While Americans are planning and scheduling their lives more than ever before, it seems they can never quite catch up.
A recent survey found 15 to 20 percent of the U.S. population is "consistently late," especially when it comes to work.
Chronic lateness isn't just annoying -- it's expensive. American CEOs are late to eight out of every 10 meetings, according to a 2006 survey by Proudfoot Consulting. And when CEOs are late by 10 minutes every day, it costs the U.S. economy $90 billion in lost productivity.
"It's a huge drain on productivity when meetings consistently start 10 or 15 minutes behind, and tardiness has a snowball effect as one person's lateness affects the productivity of his or her colleagues," said Diana DeLonzer, author of the recently published "Never Be Late Again, 7 Cures for the Punctually Challenged."
For some, being chronically late can be damaging and embarrassing. For others, it's a way of showing power or prestige.
In a 1997 San Francisco State Univeristy study, DeLonzor found that the punctually challenged often shared common personality characteristics such as anxiety, low levels of self-control, or a penchant for thrill-seeking.
"People who tend to who have low self-control, for instance, will tend to procrastinate more in general because they have difficulty motivating themselves," she said.
A Lifetime of Lateness
Althea Kippes is a San Francisco lawyer who's been late for most of her life. She was even late to her college graduation at the University of California--Berkeley.
"Other people have addictive behaviors that keep them from being all they could," she said. "This is sort of like that."
Kippes' schedule is jam-packed. A typical day starts with a personal trainer appointment at 8 a.m., a meeting with her boss at 10 a.m. and a client lunch at 11:30 a.m.. But Kippes is guilty of ignoring her alarm clock and sleeping in, which means she struggles to catch up for the rest of the day.
After she showed up to lunch with her client an hour late, Kippes admitted she needed help.
"I'm actually kind of shooting myself in the foot because I'm just really, I'm not able to meet all these expectations I've created for myself," she said.
Experts say there are many different types of chronically late people. First, there's the rationalizer -- the type that blames outside factors, like their children or spouse.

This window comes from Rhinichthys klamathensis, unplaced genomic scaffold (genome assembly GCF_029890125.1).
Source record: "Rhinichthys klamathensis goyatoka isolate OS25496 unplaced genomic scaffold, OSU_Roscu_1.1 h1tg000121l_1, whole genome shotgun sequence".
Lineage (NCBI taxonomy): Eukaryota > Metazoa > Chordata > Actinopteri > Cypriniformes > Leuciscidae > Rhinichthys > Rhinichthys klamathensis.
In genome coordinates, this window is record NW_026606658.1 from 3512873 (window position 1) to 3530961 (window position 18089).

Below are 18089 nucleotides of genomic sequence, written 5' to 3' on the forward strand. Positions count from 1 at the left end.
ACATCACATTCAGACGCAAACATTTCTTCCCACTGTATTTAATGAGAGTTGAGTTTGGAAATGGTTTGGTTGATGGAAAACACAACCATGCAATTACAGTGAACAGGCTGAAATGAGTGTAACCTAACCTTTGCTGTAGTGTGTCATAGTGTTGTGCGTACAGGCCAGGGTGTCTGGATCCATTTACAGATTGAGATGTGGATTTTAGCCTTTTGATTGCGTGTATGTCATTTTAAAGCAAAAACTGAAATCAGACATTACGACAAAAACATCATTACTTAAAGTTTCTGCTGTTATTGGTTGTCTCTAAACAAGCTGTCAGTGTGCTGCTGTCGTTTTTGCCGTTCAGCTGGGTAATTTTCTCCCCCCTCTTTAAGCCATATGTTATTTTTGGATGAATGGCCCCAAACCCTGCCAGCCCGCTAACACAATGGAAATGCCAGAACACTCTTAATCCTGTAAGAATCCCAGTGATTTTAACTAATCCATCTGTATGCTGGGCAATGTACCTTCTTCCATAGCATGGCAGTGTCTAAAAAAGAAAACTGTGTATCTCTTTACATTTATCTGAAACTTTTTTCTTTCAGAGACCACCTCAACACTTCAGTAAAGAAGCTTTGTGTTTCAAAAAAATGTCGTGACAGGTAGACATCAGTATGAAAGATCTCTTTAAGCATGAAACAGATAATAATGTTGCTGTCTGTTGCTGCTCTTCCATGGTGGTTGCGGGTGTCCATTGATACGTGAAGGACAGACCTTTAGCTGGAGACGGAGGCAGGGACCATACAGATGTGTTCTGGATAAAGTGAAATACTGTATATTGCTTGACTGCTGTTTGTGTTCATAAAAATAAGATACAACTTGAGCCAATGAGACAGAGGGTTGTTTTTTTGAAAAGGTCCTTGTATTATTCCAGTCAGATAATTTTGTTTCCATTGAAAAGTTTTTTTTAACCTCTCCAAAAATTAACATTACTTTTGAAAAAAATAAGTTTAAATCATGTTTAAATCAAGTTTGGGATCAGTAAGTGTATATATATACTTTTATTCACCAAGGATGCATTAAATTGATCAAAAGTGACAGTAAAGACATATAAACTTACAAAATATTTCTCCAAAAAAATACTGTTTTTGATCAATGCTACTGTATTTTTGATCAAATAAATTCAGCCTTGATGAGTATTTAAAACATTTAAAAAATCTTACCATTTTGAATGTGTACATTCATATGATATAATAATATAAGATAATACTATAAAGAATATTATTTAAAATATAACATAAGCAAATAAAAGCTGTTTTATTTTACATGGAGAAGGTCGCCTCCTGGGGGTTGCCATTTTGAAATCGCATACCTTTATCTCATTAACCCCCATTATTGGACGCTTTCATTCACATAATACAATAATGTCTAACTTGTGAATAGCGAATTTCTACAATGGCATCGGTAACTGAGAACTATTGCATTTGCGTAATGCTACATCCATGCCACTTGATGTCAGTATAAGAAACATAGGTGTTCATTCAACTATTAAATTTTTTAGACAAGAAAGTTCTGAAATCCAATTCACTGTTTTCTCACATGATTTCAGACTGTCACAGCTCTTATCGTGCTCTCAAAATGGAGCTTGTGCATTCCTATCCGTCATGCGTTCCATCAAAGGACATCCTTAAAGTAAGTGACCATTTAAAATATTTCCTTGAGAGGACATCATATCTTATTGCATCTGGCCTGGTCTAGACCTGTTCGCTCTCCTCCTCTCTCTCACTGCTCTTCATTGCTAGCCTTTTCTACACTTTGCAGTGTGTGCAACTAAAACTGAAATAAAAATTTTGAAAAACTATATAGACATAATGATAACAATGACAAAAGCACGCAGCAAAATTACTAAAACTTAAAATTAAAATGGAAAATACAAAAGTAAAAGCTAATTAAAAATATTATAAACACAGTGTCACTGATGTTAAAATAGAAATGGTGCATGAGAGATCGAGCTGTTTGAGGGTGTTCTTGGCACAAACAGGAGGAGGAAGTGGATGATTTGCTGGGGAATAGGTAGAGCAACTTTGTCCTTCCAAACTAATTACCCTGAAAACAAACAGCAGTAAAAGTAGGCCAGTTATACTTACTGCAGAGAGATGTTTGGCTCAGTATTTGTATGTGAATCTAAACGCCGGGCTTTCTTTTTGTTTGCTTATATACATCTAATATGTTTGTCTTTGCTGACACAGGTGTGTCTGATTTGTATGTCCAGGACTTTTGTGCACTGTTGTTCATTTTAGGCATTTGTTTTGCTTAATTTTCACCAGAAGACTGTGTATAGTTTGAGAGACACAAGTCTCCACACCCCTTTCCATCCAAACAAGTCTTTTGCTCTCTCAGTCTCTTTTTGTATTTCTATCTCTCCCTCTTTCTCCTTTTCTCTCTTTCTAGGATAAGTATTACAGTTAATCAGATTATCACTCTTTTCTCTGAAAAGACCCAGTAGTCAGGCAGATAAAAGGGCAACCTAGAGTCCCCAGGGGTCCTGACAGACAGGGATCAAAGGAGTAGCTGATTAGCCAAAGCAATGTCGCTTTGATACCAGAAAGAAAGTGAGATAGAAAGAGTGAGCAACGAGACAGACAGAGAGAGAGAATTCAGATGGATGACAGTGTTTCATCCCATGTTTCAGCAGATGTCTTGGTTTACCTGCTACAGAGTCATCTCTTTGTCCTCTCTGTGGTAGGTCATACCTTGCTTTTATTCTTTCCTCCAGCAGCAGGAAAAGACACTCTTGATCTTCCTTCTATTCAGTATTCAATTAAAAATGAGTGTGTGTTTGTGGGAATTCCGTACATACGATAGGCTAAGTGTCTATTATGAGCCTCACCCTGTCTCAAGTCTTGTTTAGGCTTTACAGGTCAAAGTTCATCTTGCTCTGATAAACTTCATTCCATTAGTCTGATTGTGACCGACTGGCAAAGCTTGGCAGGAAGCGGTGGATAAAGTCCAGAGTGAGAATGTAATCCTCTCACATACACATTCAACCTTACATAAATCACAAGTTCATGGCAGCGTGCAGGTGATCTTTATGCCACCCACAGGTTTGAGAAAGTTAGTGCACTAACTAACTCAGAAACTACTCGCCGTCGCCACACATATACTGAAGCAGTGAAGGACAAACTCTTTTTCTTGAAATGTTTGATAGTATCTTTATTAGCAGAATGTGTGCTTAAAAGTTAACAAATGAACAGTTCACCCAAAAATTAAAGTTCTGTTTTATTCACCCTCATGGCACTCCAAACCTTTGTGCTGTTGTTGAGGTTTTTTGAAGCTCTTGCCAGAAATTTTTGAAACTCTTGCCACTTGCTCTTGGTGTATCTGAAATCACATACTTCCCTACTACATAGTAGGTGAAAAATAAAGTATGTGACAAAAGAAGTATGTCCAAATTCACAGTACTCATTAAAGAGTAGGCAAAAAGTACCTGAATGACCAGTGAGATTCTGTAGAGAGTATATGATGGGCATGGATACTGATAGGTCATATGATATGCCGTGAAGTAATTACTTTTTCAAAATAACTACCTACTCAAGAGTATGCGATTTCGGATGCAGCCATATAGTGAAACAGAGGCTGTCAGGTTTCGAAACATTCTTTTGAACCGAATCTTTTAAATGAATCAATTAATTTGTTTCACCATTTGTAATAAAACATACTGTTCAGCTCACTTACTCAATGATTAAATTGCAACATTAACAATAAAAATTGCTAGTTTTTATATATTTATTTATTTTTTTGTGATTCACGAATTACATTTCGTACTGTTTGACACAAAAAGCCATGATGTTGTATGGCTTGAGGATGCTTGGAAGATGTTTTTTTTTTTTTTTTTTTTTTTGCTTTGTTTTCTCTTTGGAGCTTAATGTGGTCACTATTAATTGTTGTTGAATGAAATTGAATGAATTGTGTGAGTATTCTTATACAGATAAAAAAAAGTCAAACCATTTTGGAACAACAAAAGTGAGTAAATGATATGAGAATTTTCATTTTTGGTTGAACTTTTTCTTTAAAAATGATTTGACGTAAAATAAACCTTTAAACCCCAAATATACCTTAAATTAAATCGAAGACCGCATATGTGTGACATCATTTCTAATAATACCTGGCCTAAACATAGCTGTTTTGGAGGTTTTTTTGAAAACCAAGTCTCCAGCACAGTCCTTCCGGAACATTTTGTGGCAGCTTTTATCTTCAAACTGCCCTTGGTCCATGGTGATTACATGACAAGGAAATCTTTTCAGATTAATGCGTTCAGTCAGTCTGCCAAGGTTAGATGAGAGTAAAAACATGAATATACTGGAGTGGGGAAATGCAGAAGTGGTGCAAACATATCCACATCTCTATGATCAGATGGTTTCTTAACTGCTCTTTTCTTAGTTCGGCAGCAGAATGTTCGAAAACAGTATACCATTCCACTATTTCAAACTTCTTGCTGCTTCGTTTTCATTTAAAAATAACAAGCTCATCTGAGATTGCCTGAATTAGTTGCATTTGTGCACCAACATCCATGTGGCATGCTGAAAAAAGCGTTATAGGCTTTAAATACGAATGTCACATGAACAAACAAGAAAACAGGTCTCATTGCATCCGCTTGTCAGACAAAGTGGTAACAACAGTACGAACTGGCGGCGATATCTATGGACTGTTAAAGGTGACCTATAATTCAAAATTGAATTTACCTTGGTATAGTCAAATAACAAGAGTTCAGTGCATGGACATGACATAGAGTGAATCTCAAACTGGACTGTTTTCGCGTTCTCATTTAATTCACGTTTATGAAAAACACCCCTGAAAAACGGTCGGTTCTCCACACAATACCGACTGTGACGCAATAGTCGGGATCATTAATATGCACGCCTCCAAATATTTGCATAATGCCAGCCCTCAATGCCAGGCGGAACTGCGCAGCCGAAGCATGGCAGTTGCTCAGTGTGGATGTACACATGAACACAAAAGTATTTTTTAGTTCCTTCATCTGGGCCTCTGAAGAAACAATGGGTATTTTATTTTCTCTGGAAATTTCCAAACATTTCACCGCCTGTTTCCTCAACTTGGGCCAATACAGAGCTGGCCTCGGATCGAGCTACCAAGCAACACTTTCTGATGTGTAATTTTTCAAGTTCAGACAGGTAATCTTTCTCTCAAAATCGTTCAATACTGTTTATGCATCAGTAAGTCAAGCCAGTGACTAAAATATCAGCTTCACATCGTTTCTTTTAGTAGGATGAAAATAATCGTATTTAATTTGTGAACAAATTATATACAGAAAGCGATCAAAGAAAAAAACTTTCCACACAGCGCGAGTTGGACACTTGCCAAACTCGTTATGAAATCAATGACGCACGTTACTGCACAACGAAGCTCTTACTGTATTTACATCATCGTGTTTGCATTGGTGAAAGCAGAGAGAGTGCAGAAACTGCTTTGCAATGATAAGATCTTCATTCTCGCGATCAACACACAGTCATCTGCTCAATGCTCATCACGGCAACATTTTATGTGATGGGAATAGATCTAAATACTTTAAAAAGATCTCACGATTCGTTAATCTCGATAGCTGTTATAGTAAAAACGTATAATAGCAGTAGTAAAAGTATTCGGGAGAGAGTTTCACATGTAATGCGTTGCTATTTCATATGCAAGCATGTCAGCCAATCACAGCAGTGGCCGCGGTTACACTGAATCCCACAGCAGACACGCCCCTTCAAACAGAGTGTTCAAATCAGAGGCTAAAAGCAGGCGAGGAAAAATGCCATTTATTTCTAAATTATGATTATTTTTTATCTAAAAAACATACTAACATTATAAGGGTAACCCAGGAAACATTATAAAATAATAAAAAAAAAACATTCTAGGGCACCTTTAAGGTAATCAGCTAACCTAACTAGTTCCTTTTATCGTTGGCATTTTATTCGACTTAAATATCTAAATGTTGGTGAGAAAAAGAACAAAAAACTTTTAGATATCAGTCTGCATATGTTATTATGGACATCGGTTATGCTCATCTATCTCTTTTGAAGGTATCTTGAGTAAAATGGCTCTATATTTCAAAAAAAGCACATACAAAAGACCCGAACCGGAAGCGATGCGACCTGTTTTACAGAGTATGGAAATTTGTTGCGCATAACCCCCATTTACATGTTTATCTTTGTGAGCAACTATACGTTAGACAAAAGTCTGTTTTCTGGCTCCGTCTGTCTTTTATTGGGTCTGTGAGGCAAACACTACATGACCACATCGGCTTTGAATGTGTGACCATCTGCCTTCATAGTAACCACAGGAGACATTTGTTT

Then there are the absent-minded professor types -- those who are forgetful.
The most common type of tardy person is someone like Kippes, a deadline-driven adrenaline junkie.
"Adrenaline, it can be addictive in a sense," DeLonzer explained. "Your heart pounds faster. Your temperature rises. And the tension can be a very pleasurable experience."
Finally, there's the rebel type -- someone who defies authority, who can actually get a physiological high by keeping others waiting for them.
"They might even get a bit of ego boost when they keep other people waiting," DeLonzer said. "They feel as though they are important, and people are willing to wait for them."
Tips for Tackling Tardiness
Regardless of the reason, most people who are chronically late want to get their lives back on track. DeLonzer suggested the following tips for tackling tardiness.
Plan to be early. Tack on a 15 minute buffer before getting anywhere.
Learn to tell time. For a week, track how much time it takes to get certain tasks done. Set a kitchen timer to ring when it's time to leave the house.
Learn how to say "no." Pare down activities and don't over-commit.
Don't be a perfectionist. Agonizing and obsessing over details only contributes to lateness -- so loosen up.
Limit distractions. Turn off the radio and TV.
Get out the door. Resist the impulse to rush back into the house for "just one more thing."
Make up a threat. Tell friends that if you're late to dinner, you'll buy wine for everyone. If the threat of being inconsiderate isn't enough, a hit to the wallet might do the trick.